If you are married, or in a de facto relationship and separated after 1 March 2009, you may be entitled to claim spousal maintenance. Spousal maintenance is financial support to assist you to meet your usual and everyday expenses, rather than financial support for the children. An order for spousal maintenance can be made for payment of a weekly sum or a lump sum. Spousal maintenance is different from child support and if you have children and are entitled to spousal maintenance, your spouse will have to pay both child support and spousal maintenance.
Spousal maintenance is not an automatic right and the following are some of the factors a court will consider in determining your entitlement to spousal maintenance:
♦ your ability to support yourself properly
♦ the income and usual and everyday expenses of both yourself and your spouse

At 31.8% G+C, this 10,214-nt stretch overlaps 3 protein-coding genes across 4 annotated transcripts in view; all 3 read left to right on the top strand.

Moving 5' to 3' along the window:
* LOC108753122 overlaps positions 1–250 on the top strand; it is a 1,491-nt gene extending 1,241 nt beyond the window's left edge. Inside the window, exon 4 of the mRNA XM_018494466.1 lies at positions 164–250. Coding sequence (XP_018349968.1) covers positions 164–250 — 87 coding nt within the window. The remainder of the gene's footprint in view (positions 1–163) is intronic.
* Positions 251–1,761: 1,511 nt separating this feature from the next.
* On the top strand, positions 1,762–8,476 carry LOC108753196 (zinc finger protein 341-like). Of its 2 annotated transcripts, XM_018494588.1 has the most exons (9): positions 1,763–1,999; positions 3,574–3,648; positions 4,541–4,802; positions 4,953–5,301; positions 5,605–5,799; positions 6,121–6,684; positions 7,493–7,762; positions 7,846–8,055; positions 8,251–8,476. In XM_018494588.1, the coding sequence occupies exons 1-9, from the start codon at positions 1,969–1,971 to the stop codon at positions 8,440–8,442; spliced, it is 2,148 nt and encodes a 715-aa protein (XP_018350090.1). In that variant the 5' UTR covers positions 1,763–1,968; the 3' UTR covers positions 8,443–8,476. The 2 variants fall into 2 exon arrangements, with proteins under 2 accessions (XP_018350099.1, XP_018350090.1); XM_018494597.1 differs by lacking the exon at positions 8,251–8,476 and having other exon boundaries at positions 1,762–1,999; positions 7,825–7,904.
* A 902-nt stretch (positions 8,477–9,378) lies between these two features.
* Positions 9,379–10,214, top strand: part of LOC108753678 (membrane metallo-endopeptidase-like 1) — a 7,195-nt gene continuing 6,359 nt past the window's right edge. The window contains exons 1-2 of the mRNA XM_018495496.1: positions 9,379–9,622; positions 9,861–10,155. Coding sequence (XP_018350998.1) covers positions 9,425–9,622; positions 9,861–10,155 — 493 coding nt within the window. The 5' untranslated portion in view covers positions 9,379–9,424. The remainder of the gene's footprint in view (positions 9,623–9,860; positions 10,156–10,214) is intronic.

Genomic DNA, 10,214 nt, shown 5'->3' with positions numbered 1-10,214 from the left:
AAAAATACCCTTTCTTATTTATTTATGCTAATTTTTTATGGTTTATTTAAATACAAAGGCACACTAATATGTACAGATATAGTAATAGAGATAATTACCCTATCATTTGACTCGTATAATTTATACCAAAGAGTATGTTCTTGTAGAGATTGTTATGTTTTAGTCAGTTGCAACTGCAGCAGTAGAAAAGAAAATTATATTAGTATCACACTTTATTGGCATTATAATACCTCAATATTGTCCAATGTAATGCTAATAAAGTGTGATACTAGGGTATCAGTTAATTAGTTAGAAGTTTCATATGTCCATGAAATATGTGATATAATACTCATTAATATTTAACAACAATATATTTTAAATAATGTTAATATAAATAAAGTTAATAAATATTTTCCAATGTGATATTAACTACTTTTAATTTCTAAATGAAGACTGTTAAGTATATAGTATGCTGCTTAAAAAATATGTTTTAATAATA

♦ the length of your marriage and whether you have lost your employment skills and require retraining
♦ other reasons that may prevent you from working
If your spouse will not agree to pay spousal maintenance, you will need to apply to the court for an order. If you are divorced, you have 12 months from the date your divorce became absolute, to commence proceedings for spousal maintenance. Outside this time limit you must obtain the leave of the court which may be difficult to obtain and is often only granted in exceptional circumstances. Please seek legal advice urgently if you are outside this time to obtain advice as to your prospects of proceeding.
Hogan Stanton Lawyers can advise you as to your likely entitlement to spousal maintenance and negotiate the payment of spousal maintenance with your spouse on your behalf. We can also assist you with the preparation of any necessary court application and represent you in court at the hearing.
Ability to support Yourself
Income and Usual / Everyday expenses of both Parties
Length of Marriage and Employment Skills require Retraining
Other Reasons that prevent Ability to Work